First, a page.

ON MY MIND
In many ways, corruption is the new communism. The Soviet Union sought to spread communism and establish a bloc of nations loyal to Moscow. Vladimir Putin’s Russia seeks to spread its corrupt business model to establish a bloc of nations dependent upon Moscow. The Soviet Union tried to co-opt Westerners with the power of an idea. Putin’s Russia is seeking to corrupt them with the allure of easy money, by using shady financial flows to ensnare foreign elites. The Soviet Union first concentrated on its immediate neighborhood, Eastern Europe, before seeking to spread its model outward. Putin’s Russia is also concentrating on its immediate neighborhood, the ex-U.S.S.R., but has also set its sights farther afield. Corruption isn’t just a matter of good governance anymore. It’s now a national security issue and should be treated as such.
IN THE NEWS
Suicide bombers have attacked a police station in a Russian town in the Stavropol region.
Ukrainian Prime Minister Arseniy Yatsenyuk has resigned, paving the way for a new government.
The European Union has criticized an outbreak of violence in Eastern Ukraine after OSCE monitors were attacked near Donetsk.
Reuters is reporting that the European Union go ahead with visa-free travelfor Ukrainians despite a Dutch referendum that rejected the EU’s Association Agreement with Kyiv.
Russia’s state-run Rossia-1 television station is advertising a “documentary” film, which will be aired on April 13, depicting opposition leader and anticorruption blogger Aleksei Navalny as a paid foreign agent engaged in espionage.
Navalny has called for a criminal investigation to be opened into the TV station.
WHAT I’M READING
The Nonlinear-Hybrid-Reflexive-Control War
Eerik-Niles Kross, an Estonian parliamentary deputy who previously served as the country’s intelligence chief has a piece in Politico looking at “Putin’s War of Smoke and Mirrors.”
“Success in Ukraine and Syria will not be defined by military victory in either country. It will be defined by whether or not America and NATO decide to fight, and whether or not Europe confronts Russia over its values,” Kross writes.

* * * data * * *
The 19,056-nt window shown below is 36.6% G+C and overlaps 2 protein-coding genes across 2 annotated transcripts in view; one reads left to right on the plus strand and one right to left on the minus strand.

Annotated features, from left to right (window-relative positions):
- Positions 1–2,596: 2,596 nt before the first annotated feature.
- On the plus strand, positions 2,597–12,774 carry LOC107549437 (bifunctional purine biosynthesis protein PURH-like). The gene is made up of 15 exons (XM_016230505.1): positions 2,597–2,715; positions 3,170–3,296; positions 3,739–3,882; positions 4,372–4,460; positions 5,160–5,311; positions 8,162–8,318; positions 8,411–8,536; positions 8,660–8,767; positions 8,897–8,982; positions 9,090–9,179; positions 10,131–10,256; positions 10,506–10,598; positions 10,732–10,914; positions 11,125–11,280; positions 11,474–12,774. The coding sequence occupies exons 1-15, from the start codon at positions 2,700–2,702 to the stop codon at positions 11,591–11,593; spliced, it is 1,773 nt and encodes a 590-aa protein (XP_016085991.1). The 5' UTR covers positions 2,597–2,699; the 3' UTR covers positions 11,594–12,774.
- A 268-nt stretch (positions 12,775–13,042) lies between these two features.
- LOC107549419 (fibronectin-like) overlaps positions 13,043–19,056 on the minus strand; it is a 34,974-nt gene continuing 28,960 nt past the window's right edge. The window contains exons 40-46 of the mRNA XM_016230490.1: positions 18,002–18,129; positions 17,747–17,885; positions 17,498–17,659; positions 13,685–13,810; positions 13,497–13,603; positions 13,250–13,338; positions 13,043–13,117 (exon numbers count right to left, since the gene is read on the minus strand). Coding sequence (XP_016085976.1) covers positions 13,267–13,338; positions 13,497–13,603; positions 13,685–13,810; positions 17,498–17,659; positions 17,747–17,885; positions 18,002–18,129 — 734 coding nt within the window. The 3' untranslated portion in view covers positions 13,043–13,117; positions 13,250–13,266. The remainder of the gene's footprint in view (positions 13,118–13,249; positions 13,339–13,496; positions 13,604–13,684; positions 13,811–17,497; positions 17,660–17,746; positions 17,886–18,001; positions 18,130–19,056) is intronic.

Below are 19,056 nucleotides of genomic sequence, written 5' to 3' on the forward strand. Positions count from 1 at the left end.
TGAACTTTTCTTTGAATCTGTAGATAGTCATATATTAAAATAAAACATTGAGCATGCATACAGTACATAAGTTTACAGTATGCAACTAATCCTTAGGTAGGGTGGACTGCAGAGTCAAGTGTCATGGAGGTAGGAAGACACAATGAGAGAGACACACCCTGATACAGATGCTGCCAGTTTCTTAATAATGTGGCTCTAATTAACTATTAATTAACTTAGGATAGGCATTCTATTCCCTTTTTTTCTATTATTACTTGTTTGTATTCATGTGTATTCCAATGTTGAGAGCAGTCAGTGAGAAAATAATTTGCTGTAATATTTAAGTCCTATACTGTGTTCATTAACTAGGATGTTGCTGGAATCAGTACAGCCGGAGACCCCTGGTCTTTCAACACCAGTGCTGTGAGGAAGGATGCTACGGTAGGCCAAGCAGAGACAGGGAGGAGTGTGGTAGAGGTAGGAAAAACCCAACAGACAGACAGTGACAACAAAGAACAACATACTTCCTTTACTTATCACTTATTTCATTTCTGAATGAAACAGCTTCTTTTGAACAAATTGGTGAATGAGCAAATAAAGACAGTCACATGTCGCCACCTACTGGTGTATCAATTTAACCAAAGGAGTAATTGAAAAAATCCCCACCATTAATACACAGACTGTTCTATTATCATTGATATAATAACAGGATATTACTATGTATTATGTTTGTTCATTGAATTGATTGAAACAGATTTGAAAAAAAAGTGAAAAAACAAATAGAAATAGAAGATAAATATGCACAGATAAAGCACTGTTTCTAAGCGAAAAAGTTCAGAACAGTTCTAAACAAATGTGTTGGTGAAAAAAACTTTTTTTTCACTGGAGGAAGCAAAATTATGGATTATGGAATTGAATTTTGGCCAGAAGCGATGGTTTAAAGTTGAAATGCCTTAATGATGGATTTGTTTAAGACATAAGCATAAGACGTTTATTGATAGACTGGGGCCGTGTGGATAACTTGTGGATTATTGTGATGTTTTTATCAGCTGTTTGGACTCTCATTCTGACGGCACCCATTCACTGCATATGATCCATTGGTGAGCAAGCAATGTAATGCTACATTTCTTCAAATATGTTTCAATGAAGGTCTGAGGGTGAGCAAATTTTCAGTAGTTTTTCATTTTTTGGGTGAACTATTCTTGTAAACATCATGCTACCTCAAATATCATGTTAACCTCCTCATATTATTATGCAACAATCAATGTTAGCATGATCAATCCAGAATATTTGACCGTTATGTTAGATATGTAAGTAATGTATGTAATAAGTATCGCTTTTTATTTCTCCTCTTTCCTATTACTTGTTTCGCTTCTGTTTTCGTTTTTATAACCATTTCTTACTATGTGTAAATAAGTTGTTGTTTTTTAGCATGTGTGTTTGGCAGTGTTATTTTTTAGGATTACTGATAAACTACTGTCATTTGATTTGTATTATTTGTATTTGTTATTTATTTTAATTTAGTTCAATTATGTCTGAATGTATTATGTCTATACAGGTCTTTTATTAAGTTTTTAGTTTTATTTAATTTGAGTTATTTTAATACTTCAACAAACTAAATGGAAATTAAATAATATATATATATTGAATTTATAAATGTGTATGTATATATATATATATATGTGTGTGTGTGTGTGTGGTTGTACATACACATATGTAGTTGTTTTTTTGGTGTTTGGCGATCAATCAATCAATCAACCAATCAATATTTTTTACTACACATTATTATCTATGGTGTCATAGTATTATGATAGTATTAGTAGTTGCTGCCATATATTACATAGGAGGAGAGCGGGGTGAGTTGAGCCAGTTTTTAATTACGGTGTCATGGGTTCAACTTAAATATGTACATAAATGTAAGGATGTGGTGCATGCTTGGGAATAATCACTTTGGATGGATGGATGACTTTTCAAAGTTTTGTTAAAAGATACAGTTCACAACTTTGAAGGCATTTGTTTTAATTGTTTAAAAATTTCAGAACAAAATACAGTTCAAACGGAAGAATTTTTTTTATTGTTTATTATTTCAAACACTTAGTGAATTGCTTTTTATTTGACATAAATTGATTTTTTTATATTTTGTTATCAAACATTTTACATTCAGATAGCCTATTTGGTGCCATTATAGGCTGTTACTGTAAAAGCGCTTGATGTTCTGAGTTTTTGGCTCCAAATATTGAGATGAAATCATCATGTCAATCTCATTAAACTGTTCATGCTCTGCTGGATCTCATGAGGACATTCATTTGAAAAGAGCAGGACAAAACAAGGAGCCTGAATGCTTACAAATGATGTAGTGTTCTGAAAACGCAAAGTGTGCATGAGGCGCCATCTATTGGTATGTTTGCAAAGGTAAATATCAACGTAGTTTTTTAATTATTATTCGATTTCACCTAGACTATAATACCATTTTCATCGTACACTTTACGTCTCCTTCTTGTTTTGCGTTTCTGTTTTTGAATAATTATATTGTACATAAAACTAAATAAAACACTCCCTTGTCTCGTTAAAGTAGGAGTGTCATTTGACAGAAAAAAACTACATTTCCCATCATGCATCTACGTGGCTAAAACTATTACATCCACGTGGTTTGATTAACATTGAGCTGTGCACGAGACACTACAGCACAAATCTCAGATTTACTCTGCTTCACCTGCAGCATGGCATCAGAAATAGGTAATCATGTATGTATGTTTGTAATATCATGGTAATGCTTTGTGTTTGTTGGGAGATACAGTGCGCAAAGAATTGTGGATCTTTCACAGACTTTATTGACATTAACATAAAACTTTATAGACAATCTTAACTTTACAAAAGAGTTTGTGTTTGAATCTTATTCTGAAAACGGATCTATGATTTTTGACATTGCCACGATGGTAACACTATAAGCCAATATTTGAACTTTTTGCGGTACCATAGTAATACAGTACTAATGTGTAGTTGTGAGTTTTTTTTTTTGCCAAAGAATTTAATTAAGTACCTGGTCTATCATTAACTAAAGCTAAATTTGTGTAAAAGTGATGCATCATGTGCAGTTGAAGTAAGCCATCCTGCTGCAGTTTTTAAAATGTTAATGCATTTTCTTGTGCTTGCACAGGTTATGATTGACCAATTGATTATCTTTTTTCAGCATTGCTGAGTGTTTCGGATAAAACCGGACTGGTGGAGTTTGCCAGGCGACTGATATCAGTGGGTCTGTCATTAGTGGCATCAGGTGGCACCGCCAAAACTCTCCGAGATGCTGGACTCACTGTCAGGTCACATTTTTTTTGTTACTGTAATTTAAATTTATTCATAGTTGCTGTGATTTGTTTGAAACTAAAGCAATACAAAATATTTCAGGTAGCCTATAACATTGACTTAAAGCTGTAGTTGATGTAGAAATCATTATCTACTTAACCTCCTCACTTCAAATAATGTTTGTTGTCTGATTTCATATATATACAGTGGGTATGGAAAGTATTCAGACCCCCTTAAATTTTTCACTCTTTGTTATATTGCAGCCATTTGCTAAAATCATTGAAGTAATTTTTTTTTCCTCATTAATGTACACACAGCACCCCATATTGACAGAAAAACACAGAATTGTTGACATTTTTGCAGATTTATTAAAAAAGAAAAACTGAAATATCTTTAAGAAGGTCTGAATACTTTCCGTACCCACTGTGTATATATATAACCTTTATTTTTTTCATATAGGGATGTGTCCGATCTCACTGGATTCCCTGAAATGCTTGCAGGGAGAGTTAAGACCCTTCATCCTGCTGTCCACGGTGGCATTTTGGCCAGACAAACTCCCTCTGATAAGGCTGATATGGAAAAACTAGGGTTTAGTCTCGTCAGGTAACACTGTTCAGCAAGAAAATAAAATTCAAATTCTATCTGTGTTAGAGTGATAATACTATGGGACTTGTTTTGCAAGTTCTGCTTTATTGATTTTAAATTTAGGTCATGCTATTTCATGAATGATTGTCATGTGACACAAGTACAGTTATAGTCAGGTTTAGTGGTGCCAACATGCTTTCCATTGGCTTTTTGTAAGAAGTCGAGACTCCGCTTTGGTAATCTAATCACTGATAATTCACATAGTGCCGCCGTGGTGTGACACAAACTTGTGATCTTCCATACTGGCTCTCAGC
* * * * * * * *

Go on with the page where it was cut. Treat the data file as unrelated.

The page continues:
How The Kremlin Sees The U.S.
Sergei Karaganov, honorary chairman of the Russian Council on Foreign and Defense Policy, gives his take on U.S.-Russian relations in Izvestia. It’s a useful read as it sheds light on the thinking of the Kremlin elite.
The Kremlin’s Balance Sheet
The Financial Times looks at Putin’s balance sheet, arguing that “sanctions and a falling oil price threaten to derail economic progress amid fears of a return to the chaos of the 1990s.”
What’s Next For EU-Ukraine Pact?
The Center for European Policy Studies looks at the legal options for the EU Association Agreement in the aftermath of the Dutch referendum
What The Dutch Referendum Taught Us
Writing in The Washington Post, Pulitzer Prize winning author Anne Applebaum argues that the Dutch referendum showed the world how Russia influences Western European elections.
“In a vague sort of way, many people are aware that the Russian government provides material and moral support to extremist political groups in Europe. But until last week’s Dutch referendum, we hadn’t seen a good example of how Russian influence actually works in a Western European election,” Applebaum writes.
The Kremlin’s Alternative Model
Juliet Johnson and Seckin Kostem of McGill University have a paper out, “Frustrated Leadership: Russia’s Economic Alternative to the West.”
“The Kremlin is doomed to frustration in its quest to assert international economic leadership,” the authors argue. “The Russian government has the ability to shake up the existing international order but lacks the credibility, stability, or economic clout to lead the creation of a new one. This has troubling implications for the future of international economic cooperation and reform, as Russia’s frustrations have increasingly turned it in reactive and confrontational directions.”
Zolotov, Kadyrov, And the National Guard
Open Russia has a profile of Viktor Zolotov, a former Putin bodyguard who has been tapped to head Russia’s new national guard.
Novaya Gazeta, meanwhile, has an article claiming that the creation of a National Guard is blow to Chechen leader Ramzan Kadyrov.
Open Russia has also unearthed footage of Russian police training to put down a popular uprising.
A Spring Offensive?
Is Russia planning a spring offensive in Ukraine? Former special operations pilot Nolan Peterson takes a look.